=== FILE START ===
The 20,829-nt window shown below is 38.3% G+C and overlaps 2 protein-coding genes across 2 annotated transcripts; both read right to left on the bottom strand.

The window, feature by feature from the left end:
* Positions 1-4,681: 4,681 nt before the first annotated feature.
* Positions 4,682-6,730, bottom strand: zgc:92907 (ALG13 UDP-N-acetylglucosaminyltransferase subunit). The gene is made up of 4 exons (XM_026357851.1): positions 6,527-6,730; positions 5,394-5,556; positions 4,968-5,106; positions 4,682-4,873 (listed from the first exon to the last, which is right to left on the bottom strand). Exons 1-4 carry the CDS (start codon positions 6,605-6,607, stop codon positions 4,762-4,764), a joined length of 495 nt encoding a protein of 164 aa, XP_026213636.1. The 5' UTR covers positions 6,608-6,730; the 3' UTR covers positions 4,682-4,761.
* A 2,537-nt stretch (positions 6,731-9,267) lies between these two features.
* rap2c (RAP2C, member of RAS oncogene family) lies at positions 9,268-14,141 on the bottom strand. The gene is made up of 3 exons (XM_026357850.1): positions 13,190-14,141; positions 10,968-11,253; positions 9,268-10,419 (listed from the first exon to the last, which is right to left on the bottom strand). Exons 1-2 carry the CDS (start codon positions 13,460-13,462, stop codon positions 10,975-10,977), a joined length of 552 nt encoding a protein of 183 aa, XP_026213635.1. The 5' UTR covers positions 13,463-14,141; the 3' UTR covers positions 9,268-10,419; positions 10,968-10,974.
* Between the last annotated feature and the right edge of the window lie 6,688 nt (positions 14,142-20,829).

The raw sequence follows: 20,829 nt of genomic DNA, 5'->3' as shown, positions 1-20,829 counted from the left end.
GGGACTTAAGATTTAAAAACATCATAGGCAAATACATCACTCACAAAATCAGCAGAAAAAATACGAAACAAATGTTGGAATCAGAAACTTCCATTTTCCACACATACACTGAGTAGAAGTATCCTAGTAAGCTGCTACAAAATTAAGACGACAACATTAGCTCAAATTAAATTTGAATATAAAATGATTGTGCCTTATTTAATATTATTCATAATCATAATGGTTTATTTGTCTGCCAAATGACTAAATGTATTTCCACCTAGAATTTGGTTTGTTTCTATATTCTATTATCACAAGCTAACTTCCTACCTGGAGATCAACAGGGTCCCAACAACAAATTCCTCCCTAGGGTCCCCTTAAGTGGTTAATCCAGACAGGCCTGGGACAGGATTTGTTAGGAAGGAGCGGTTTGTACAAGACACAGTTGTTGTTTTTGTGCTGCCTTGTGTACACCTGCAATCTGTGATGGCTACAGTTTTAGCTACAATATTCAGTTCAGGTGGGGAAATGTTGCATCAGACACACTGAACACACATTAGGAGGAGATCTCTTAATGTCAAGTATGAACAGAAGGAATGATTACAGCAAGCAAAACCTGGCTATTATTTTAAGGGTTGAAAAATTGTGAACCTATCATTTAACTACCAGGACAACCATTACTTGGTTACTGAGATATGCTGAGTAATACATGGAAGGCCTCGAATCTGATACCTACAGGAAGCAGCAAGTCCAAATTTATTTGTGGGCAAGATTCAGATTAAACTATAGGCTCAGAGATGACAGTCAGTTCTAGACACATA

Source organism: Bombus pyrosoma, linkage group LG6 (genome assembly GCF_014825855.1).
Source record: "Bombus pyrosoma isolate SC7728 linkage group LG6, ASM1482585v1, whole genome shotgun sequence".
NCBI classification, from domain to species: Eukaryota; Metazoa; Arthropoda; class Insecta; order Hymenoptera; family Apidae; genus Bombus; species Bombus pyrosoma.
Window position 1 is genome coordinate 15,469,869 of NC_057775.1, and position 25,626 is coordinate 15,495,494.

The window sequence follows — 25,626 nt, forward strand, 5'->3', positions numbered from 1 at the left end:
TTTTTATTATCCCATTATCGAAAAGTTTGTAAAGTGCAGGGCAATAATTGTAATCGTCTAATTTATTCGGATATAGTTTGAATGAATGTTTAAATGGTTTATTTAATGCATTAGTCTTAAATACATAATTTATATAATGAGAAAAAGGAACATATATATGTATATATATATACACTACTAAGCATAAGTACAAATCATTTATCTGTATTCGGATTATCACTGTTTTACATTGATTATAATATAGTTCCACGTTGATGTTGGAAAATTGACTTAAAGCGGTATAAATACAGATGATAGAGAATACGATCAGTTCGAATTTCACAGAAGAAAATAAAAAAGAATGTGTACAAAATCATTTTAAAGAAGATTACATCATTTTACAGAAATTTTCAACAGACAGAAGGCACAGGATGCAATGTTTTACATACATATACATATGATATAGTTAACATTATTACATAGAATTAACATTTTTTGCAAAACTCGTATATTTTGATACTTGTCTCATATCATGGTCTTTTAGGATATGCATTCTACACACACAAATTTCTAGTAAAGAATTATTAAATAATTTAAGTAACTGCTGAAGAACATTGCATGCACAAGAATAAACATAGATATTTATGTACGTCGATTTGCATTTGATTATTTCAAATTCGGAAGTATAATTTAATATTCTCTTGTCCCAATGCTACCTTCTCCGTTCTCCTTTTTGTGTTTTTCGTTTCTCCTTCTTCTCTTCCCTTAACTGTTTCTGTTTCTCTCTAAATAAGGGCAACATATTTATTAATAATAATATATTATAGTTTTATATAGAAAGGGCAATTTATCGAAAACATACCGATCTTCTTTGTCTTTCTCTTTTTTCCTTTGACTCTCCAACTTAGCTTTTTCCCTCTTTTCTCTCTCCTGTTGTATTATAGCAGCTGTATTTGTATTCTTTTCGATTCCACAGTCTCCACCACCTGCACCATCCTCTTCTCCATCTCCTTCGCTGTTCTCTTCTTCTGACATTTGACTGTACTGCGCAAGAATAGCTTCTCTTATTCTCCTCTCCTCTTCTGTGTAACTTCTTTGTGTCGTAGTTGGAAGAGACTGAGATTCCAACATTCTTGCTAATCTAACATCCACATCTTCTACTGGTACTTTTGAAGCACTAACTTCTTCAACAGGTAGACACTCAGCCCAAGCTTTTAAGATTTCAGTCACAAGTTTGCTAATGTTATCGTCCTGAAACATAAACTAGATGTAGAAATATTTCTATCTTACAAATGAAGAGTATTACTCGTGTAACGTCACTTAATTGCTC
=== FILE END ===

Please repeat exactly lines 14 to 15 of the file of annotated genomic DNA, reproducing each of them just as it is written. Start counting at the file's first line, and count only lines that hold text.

The window sequence follows — 25,626 nt, forward strand, 5'->3', positions numbered from 1 at the left end:
TTTTTATTATCCCATTATCGAAAAGTTTGTAAAGTGCAGGGCAATAATTGTAATCGTCTAATTTATTCGGATATAGTTTGAATGAATGTTTAAATGGTTTATTTAATGCATTAGTCTTAAATACATAATTTATATAATGAGAAAAAGGAACATATATATGTATATATATATACACTACTAAGCATAAGTACAAATCATTTATCTGTATTCGGATTATCACTGTTTTACATTGATTATAATATAGTTCCACGTTGATGTTGGAAAATTGACTTAAAGCGGTATAAATACAGATGATAGAGAATACGATCAGTTCGAATTTCACAGAAGAAAATAAAAAAGAATGTGTACAAAATCATTTTAAAGAAGATTACATCATTTTACAGAAATTTTCAACAGACAGAAGGCACAGGATGCAATGTTTTACATACATATACATATGATATAGTTAACATTATTACATAGAATTAACATTTTTTGCAAAACTCGTATATTTTGATACTTGTCTCATATCATGGTCTTTTAGGATATGCATTCTACACACACAAATTTCTAGTAAAGAATTATTAAATAATTTAAGTAACTGCTGAAGAACATTGCATGCACAAGAATAAACATAGATATTTATGTACGTCGATTTGCATTTGATTATTTCAAATTCGGAAGTATAATTTAATATTCTCTTGTCCCAATGCTACCTTCTCCGTTCTCCTTTTTGTGTTTTTCGTTTCTCCTTCTTCTCTTCCCTTAACTGTTTCTGTTTCTCTCTAAATAAGGGCAACATATTTATTAATAATAATATATTATAGTTTTATATAGAAAGGGCAATTTATCGAAAACATACCGATCTTCTTTGTCTTTCTCTTTTTTCCTTTGACTCTCCAACTTAGCTTTTTCCCTCTTTTCTCTCTCCTGTTGTATTATAGCAGCTGTATTTGTATTCTTTTCGATTCCACAGTCTCCACCACCTGCACCATCCTCTTCTCCATCTCCTTCGCTGTTCTCTTCTTCTGACATTTGACTGTACTGCGCAAGAATAGCTTCTCTTATTCTCCTCTCCTCTTCTGTGTAACTTCTTTGTGTCGTAGTTGGAAGAGACTGAGATTCCAACATTCTTGCTAATCTAACATCCACATCTTCTACTGGTACTTTTGAAGCACTAACTTCTTCAACAGGTAGACACTCAGCCCAAGCTTTTAAGATTTCAGTCACAAGTTTGCTAATGTTATCGTCCTGAAACATAAACTAGATGTAGAAATATTTCTATCTTACAAATGAAGAGTATTACTCGTGTAACGTCACTTAATTGCTC